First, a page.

Conservancy OKs $650K for Tahoe Pines project
California Tahoe Conservancy is moving forward with plans to restore the former Tahoe Pines Campground on U.S. 50 near Meyers.
Board members on Thursday authorized up to $650,000 to finish planning and pay for the project. The goal is to start work in summer 2015 and finish the job within a few months.
California Tahoe Conservancy bought the 8-acre property in 2007 for about $4.2 million. The site includes stretches of the Upper Truckee River and Echo Creek. It served as an automobile campground from 1932 to 2007.
The project will restore the property’s sensitive environment zones, rip-rapped riverbanks and floodplain areas; rebuild a parking lot for better drainage and handicap accessibility; replace a failing bridge for service and emergency response vehicles; and install picnic tables, benches and a new path from the parking area to the Upper Truckee River for river-oriented recreation access.
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Board members also approved an agreement for South Tahoe Public Utility District to work in Upper Truckee Marsh. Heavy spring runoff in 2011 filled a section of Trout Creek with sediment, causing the creek to spill over a floodplain surface without a well defined channel. The flooding, which covers about 300 feet of meadow, threatens two buried sewer lines.
South Tahoe PUD will build one or more small pilot channels to direct stream flows back toward the center of the marsh and away from its sewer lines, which run in an easement along the east side of the conservancy property.
The utility district will use hand crews for most of the project, but some heavy equipment will be needed. It will restore disturbed areas and monitor and manage the area for up to seven years. Work is expected to start later this summer and be completed by this fall, according to a staff report.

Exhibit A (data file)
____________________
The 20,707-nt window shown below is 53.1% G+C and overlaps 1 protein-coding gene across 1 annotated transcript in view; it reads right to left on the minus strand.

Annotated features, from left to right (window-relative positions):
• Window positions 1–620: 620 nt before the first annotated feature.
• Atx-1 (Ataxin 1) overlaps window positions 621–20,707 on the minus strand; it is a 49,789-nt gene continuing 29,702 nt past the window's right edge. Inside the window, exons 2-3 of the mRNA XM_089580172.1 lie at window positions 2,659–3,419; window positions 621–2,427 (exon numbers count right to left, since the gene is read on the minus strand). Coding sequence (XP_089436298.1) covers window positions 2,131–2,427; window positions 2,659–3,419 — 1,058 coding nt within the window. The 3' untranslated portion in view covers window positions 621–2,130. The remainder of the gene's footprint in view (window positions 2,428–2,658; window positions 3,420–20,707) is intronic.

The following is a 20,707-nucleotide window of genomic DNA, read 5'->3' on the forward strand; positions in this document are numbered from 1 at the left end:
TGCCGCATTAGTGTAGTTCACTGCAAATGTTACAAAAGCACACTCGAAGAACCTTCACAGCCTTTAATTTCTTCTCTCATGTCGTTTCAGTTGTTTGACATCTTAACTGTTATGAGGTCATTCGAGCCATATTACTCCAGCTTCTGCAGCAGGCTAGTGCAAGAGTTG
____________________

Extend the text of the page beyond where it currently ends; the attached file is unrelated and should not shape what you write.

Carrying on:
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Several Al Tahoe neighborhood residents expressed concern to the conservancy board about the Upper Truckee River and Marsh Restoration project undergoing review. A final preferred alternative for the project is set to be released in September.
The residents said they are concerned about the potential for increased recreation infrastructure and opportunities in the 592-acre marsh, and the impact those opportunities could have on wildlife, habitat and quality of life for neighborhood residents, with increased traffic, litter, noise and trespassing.
“We’re concerned about it and formed an organization. We have a website and will present you with a petition,” Gene Rasmussen, a resident of Al Tahoe neighborhood, told the conservancy board. “We are very concerned and you will become aware of that.”
The group wants no recreation infrastructure to be built on the east side of the marsh. Their website is http://www.saveuppertruckeemarsh.com.
Patrick Wright, director of California Tahoe Conservancy, said the agency is aware of the concerns about what would be one of the most significant restoration projects in the Lake Tahoe Basin in two decades.
“Staff are acutely aware that the most significant impact is what is an appropriate level of public access, particularly on the east side. We are very much aware of these comments and hopefully what you see in September will be a reflection of them,” Wright told the board.
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In other business Thursday, conservancy board members authorized a series of appropriations for fiscal year 2014-15: Up to $445,000 for project planning, review and development work; up to $889,000 for direct property management and restoration activities; and up to $1.18 million for forest improvement and hazard tree abatement.
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